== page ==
The only real decision you need to make with these is whether to make the USB stick "live" or not. In this context, "live" means that you can not only run Linux from the stick, but you can also save settings, install programs, and keep new files on the USB stick itself.
From here you can try and/or install Linux just as if you were using a DVD. The only difference is you'll tell your PC to boot from a USB stick. (Although some older PCs will refuse to boot from a USB stick.)
When it comes to installing Linux on Windows 8 PCs, your choices are more limited. The only easy way to try out Linux on one of these machines is to use a virtualization program. These enable you to run another operating system on top of your existing operating system (Windows 8 in this case). You can also, if you like, use virtualization software with XP or Windows 7.
Image credit: flickr/Mariusz Chilmon
There are a slew of virtualization programs out there that can do the trick, but my personal favorite is Oracle's VirtualBox.
Once you have a virtualization program installed, you'll need to download an ISO image. You don't need to burn the image to anything. You can just use the downloaded ISO image files on your PC for the installation 'media.'
There's also another option if you use VirtualBox: VirtualBoxes. This is a Web site with a library of ready-to-go VirtualBox compatible virtual machines (VM). While these aren't always the most up-to-date versions, it does have more than two-dozen popular Linux distros for you to choose from.
Unless you enjoy playing with operating systems (Hey, I do!), I advise you to simply follow the usual download the ISO file method.
With VirtualBox running, to install a "guest" operating system, just click the "New" icon and follow the wizard's instructions to install the VM. After that, you click the Start button to actually install your guest operating system on your new VM.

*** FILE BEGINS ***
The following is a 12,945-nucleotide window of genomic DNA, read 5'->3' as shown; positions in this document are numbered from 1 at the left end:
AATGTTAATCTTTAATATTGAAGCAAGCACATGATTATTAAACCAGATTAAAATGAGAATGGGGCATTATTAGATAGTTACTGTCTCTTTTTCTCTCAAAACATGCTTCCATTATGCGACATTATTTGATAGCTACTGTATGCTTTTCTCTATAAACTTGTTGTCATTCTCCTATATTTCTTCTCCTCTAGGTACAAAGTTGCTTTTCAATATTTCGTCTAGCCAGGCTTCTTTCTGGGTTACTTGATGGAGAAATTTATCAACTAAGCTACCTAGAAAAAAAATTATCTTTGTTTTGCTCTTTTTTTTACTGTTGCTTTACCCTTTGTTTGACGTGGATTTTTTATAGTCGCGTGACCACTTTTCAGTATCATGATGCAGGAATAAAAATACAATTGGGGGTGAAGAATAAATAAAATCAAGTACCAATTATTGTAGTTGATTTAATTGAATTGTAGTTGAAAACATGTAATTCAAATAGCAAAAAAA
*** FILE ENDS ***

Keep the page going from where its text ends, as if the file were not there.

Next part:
Generally speaking if I'm going to test out a Linux OS with VirtualBox I give it half of the system's memory and use the default hard drive size. There are other options that you can use to make the Linux VM perform better, but this is all you'll need to really play with Linux.
Avoiding Secure Boot on Windows 8 PCs
The other way to run Linux on a Windows 8 system is to try the CD/DVD or USB methods I described above. Yes, I know I said it was hard to try Linux on a Windows 8 PC with Secure Boot and it is. It's not impossible though.
That said, I am not going to recommend that you try to install Linux with Secure Boot active. It can be done, but it's no job for a new user.
Instead, what you'll need to do is once more reboot and try to turn Secure Boot off. All PCs, except for ARM-powered models such as Microsoft's Surface RT and other Windows RT models, will let you turn it off. Microsoft and the OEMs don't make it easy though.
Every motherboard manufacturer has a different way of doing this, and the method even varies from one version of a motherboard to another. If you're very lucky your PC will have come with a motherboard manual. But odds are you won't be that lucky. In that case, when you've rebooted your computer and pressed the right keys to enter the UEFI system setting mode, look for information about the motherboard. Then, if you can identify it, look for a copy of the manual or system settings on the Web.
If that doesn't help, go back to the UEFI system settings and start looking for a menu labeled "Security” or "Security Settings.” Once there look for "Secure boot configuration" and see how you go about disabling it. If it's not there, try under the "Boot" option.
I hate to say it, but it may not be hiding in either location. The OEMs have no rhyme or reason when it comes to their UEFI settings. In that case start looking for terms such as "Secure boot," "UEFI," "Authentication," or "Legacy Boot."
Once you've found it, and set the PC to boot from your optical drive or USB stick, then exit the UEFI setting and make sure to save your settings or you'll need to do it all over again. This done, you'll be able to boot and install Linux just as you would on an older PC.
Is it worth the trouble?
While Microsoft has certainly made installing Linux a lot more annoying than it used to be, I think it is definitely worth the effort. I've found Linux desktops to be far more secure and reliable than their Windows counterparts and I think you will too.